Race for the Presidency
Race for the Presidency
The New Hampshire primary Jan. 10 wasn't just the first primary contest for the 2012 Republican nomination.
It was a statewide classroom, a field trip to observe all the glad-handing and back slapping that helps choose a contender for president.
At least that's how it was for a handful of Rowan students.
From Jan. 6-11 a half dozen students from a cross section of majors travelled to the Granite State with two advisors, Political Science Professor Bruce Caswell and Assistant Provost James Gaymon, to hear speeches and debates and meet voters and candidates. The students were interviewed by local, national and international media covering the primary and blogged about their experience.
Professor Caswell said the New Hampshire primary trip, a first for Rowan students, made the elective process far more real than classroom studies alone ever could and said it's a trip he's like to repeat in 2016.
He and Gaymon said the New Jersey primary, which isn't held until June, is often too late in the process to matter because, by then, a candidate has often been unofficially chosen. Candidates are officially chosen at the party conventions in late August.
"As a rule, candidates don't come to New Jersey because we have such a late primary," said Gaymon. "We wanted to take students to New Hampshire to witness an active primary state."
"The last time New Jersey's primary was relevant was 1988," Dr. Caswell said. "Going to New Hampshire, seeing the process in action, was very different from reading about it in a book or hearing a professor lecture about it. And it was far different from waiting for the N.J. primary."
While in N.H. senior Vinny Manco of Jackson met candidates Mitt Romney, Rick Santorum and Jon Huntsman. (Romney won the primary with 39% of the vote, followed by Rep. Ron Paul and Huntsman, a former Utah governor.)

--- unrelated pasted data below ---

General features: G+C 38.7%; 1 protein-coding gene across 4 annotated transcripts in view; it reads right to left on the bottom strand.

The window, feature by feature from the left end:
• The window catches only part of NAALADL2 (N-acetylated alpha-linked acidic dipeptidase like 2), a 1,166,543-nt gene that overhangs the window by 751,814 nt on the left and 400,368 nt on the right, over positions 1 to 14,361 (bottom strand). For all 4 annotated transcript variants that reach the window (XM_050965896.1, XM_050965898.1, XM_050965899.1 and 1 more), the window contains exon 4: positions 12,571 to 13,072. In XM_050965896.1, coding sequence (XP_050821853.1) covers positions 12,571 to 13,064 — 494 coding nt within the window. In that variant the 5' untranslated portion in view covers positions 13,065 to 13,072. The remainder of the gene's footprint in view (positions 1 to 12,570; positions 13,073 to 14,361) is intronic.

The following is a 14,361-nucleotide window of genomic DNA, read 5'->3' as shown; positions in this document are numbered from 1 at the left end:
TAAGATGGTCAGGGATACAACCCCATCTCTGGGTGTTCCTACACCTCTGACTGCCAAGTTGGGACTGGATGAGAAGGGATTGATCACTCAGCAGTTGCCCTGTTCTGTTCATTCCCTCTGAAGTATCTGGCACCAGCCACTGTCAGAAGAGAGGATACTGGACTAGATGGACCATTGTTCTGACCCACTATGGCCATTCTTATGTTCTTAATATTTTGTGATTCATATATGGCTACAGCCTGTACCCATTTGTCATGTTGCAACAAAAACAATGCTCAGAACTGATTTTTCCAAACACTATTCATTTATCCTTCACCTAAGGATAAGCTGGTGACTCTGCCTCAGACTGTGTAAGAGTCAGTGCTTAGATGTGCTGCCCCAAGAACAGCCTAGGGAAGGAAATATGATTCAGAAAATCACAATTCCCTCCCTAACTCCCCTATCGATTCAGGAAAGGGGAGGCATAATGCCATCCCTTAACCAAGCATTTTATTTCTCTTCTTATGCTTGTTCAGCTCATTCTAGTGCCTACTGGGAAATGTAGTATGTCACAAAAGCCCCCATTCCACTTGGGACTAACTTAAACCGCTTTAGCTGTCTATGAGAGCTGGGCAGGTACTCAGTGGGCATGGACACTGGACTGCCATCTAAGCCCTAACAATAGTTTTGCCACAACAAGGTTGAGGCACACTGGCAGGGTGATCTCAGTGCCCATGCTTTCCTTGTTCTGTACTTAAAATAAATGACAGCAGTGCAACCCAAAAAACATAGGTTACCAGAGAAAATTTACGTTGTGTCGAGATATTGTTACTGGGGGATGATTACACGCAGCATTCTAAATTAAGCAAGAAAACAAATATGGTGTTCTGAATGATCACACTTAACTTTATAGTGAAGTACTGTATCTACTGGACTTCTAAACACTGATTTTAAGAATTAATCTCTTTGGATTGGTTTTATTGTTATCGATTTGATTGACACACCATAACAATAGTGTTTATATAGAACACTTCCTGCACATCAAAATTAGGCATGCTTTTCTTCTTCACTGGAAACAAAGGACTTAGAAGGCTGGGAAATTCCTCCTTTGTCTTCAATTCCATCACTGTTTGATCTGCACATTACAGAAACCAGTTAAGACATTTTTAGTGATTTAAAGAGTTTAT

"It was so much different from just watching it on TV," said Manco, an economics major who is president of the Rowan Republican Club, a student group, and executive director of the New Jersey College Republicans. "I wasn't receptive to Romney before the primary but he seemed like a nice, personable guy who seemed to enjoy meeting people."
Sophomore political science major Bilal Rice, 20, of Plainfield, said he leans Democratic but was taken with Paul's foreign policy position – that the U.S. should have a far smaller presence in other countries and should focus instead on security issues at home.
"I think that makes sense," Rice said.
Freshman management major Kevin Sperling, 18, of South Brunswick, didn't care for most of the field other than former Speaker of the House Newt Gingrich, but didn't see his candidacy gaining traction.
"I don't think he has a chance," said Sperling, who leans Republican and is interning with Governor Chris Christie's office this summer.
(Though he placed fourth in N.H. with just nine percent of the votes, Gingrich, of Georgia, won the South Carolina primary Jan. 21).
Sophomore Cindelle Harris, 19, of Plainfield, a communication/Africana studies double major, said the trip was educational, to be sure, but did not convince her to back any of the candidates.
Harris, who's looking forward to casting her first vote for President in November, said she's an independent thinker who already likes the president we've got.
Said Harris, "I think I'll vote for Obama."